The Pork Park

House Speaker Nancy Pelosi is quietly trying to keep the Presidio on the public teat. That's a good thing.

"Such an outcome would be a breach of the legislative goal of self-sufficiency for the Presidio," said Dan Wenk, deputy director of the National Park Service, during congressional testimony July 15.

In response to my request for an explanation, Pelosi's office seemed to acknowledge this.

"Law enforcement costs are increasing beyond what the Presidio Trust can afford," the Pelosi statement said. "Removing this expense will allow the Presidio Trust to focus on their mission of restoring historic buildings and providing services to park visitors."

And well they should.

The term "self-sufficiency" has a nice ring to it, especially when it comes to saving taxpayers millions of dollars. But in the Presidio it has been a recipe for mismanagement because it diminishes the park's value as a place for recreation, historical stewardship, and natural preservation.

When private security guards at the Presidio shoo cyclists off the Lucasfilm corporate campus, or a Disney museum makes a joke of the old Army base's historic promenade, or a textile tycoon's modern art museum threatens to become the center stage of a supposed historical landmark, the park becomes worth less as a public asset.

I have no doubt that the aggressive entrepreneurs on the Presidio Trust board of directors will continue to commercialize their park, even with the poison pill gone. It's what they were chosen for. But if it becomes law, Pelosi's bill would allow them to slow this destructive trajectory without endangering the park's survival.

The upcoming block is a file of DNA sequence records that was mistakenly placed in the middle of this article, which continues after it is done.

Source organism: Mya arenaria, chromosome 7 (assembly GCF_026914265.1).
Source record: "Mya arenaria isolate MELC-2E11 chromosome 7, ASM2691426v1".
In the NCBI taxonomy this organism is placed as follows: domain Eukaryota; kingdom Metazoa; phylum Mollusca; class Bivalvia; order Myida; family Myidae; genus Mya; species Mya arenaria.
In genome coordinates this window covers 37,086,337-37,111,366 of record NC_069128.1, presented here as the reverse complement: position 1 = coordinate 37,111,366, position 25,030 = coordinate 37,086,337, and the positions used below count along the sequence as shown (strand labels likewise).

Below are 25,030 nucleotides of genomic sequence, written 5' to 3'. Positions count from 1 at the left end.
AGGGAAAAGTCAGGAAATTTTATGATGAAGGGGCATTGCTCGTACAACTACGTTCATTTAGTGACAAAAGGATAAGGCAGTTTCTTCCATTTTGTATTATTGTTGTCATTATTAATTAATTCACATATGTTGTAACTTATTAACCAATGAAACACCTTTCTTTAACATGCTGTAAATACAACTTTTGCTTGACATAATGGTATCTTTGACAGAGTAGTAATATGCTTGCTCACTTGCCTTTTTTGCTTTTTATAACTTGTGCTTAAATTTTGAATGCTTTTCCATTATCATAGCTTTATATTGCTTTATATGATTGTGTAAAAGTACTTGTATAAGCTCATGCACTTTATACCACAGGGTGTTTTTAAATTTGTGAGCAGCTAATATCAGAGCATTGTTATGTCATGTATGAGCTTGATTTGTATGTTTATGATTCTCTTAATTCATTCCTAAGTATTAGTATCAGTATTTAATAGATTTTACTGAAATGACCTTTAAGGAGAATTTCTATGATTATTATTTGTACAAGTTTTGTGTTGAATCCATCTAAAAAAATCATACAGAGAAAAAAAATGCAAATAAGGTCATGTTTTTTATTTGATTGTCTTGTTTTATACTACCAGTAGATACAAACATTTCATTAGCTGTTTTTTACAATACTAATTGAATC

Pelosi's bill comes at a crucial time, just as the park is considering proposals to turn the Main Post area into the real heart of a national park, rather than the office park and parking lot it now is. Projects include an archeology museum, a park lodge, and Fisher's infamous modern art museum proposal. The idea is to draw people to the park for reasons other than office work. Luring and caring for these visitors, while fulfilling the park's natural and historical preservation missions, will be expensive. Given that these are the core objectives of any legitimate national park, they will be worth every penny.

Once Democrats take complete control of Capitol Hill this November, I hope the House speaker takes the next logical step concerning HR 6305, and passes another bill providing $100 million or so to allow the park's administrators to stop shilling, and devote themselves to running an actual park.

This will require disingenuousness, cunning, and massive pork from our local congressional representative. And I'll root for her just the same.

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